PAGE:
9. What a timely post for me to read….a few weeks ago my MIL tried to feed my 6mo peanut butter-chocolate ice cream. This is the second time she’s tried to feed him something (the first time was pumpkin pie at 4 months!!) and I put my foot down about it. I’ve been paying for it ever since. Luckily my husband backed me up. It amazes me how little respect people have for us and the decisions we make for our son. You don’t have to agree with us but no one has the right to go behind our backs and override the choices we make. So, so frustrating. I used to trust my MIL, and now I worry about the brief periods that she was alone with him before we saw this. And there won’t be any more alone time for a long time. The trust has been completely broken.

    • Amy Phillips says:

      My MIL fed my 5 month old EBF ds sweet potatoes during thanksgiving last year, after my husband and I both adamantly told her no. He choked, and we had to clear his airway. People don’t get it. We’re the parents, we decide what’s best! If we wouldn’t have been just in th nest room, who knows what could have happened.

  10. My little girl is 20 months old and she is weaning. I’m happy it’s because she wants to but sad because I wanted to get to at least 2 years. I didn’t start off thinking that. I had short goals. My first was 6minths EBF then 12 months as there’s no point paying for the dreaded formula when she could go to cows milk at 12 months.

    As it was I decided at a year to carry on. She’d dropped down to 2 feeds a day morning and bedtime and rarely wanted it any other time. (Even if I offered). I was so glad at 16 months that she was bf as she was hospitalised with a severe D&V bug and massive temperature. The only thing she kept down was breastmilk. She upped her feeds to get through it. She quickly dropped down to 2 a day again when she was well. Then a couple of months later she started shaking her head and saying no when I offered her her bedtime feed. I carried on offering it to her for a fortnight (ish) but she kept refusing. 🙁 Now at 20 months she’s started to shake her head when I offer her her morning feed. Sometimes she’ll latch on for a few seconds but then comes off, says no and climbs off the bed.

    I really do believe that extended bf should be supported and encouraged. I met a fabulous group of friends through my bf group. Of 8 of us, all EBF for 6months and half fed for up to or over the 12 mark. There were peer supporters at the group feeding toddlers and at first it seemed strange to me sitting there with a tiny newborn but it became normal which I think is the important thing.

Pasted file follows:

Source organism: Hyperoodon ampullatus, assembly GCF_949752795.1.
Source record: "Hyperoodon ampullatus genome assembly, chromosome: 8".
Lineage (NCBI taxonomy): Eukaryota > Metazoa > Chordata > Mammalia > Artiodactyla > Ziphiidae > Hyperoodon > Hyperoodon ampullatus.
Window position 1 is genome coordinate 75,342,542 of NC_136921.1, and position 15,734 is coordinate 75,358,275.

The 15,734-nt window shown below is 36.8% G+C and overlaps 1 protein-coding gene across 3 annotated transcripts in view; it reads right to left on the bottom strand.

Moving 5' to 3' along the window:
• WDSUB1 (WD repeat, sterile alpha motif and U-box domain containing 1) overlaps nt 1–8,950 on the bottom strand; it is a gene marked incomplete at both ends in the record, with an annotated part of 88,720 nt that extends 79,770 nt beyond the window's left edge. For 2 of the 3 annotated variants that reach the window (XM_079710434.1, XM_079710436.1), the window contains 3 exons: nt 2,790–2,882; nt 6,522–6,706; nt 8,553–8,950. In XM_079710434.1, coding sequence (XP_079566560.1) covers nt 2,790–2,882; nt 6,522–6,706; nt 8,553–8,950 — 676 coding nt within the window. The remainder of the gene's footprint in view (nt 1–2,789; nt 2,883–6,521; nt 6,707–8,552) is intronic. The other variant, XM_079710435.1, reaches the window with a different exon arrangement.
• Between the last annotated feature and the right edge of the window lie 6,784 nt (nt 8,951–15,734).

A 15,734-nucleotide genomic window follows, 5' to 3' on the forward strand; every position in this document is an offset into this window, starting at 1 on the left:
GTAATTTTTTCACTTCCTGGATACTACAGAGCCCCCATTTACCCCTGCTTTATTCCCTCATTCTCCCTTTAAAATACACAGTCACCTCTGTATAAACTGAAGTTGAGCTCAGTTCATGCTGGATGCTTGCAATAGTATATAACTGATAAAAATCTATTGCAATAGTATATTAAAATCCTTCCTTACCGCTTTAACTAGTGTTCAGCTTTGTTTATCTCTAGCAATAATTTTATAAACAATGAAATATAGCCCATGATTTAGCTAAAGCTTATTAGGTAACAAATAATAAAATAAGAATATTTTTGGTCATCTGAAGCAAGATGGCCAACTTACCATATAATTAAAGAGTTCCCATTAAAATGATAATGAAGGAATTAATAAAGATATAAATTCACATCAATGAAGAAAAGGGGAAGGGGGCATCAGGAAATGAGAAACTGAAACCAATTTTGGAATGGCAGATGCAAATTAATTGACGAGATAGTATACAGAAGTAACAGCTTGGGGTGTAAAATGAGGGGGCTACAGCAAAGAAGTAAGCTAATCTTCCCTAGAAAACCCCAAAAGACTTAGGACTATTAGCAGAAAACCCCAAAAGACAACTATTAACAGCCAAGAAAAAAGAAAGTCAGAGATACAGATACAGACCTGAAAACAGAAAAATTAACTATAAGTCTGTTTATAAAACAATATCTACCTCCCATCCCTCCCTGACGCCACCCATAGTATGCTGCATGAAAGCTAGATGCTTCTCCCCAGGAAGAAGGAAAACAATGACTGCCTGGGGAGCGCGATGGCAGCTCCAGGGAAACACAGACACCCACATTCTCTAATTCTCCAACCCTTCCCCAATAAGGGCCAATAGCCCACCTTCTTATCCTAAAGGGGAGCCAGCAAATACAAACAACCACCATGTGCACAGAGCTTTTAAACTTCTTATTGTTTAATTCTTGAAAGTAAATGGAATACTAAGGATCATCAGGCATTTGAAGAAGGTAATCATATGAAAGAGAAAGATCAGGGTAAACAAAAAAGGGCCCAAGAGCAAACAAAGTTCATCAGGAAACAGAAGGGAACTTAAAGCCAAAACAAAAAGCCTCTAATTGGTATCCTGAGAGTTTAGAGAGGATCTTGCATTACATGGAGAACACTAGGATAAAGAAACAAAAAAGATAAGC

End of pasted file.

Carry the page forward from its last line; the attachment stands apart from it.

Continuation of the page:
Sorry for babbling. 🙂

    • I also met some great friends at a breastfeeding group! It’s so nice because we all have babies around the same age and we were great support for eachother! =) Now almost all of us are pregnant for the second time so we’ll get to go thru it all again!

  11. I was very clear before I even got pregnant that my intention was to breastfeed to age 2. I have friends that nurse their 3 and 4 year old, and while I respect their decision and support them, that wouldn’t work for me or for my husband, who is already bothered regarding my 20 month old still nursing. My husband’s main problem is that my son is still very connected to me – I am the only one who can get him to sleep because he *has* to nurse to sleep and if he wakes during the night, I am the only one who can respond or he gets very upset. If we weren’t dealing with that aspect, my husband would not have a problem.

    I did get the “once he can ask for it, he’s too old for it” comment. I *LOVE* that comment in the article though. Next time someone says that, I am definitely going to follow up immediately with “Aren’t you too old to be so rude? It’s not your business.”

    I also was pressured to introduce solids before the baby was ready, but I held out until 8.5 months. I had (very valid) concerns that MIL would give foods before the baby was ready and I’ve had to be very tight and firm with what kinds of food are acceptable and the quantity.

    • Our pedi made me feel like I was an idiot when we went in at 6 months and our son wasn’t eating solids 2-3 times a day already. She had told us at 4 months we “could go ahead and start” feeding him cereal, but I thought it seemed early and we waited until he was around 5 1/2 months to try it. He’d had cereal maybe 5 times total at 6 mo, because he just wasn’t interested. When I told her that, the doctor said maybe I should “back off” on the breastfeeding.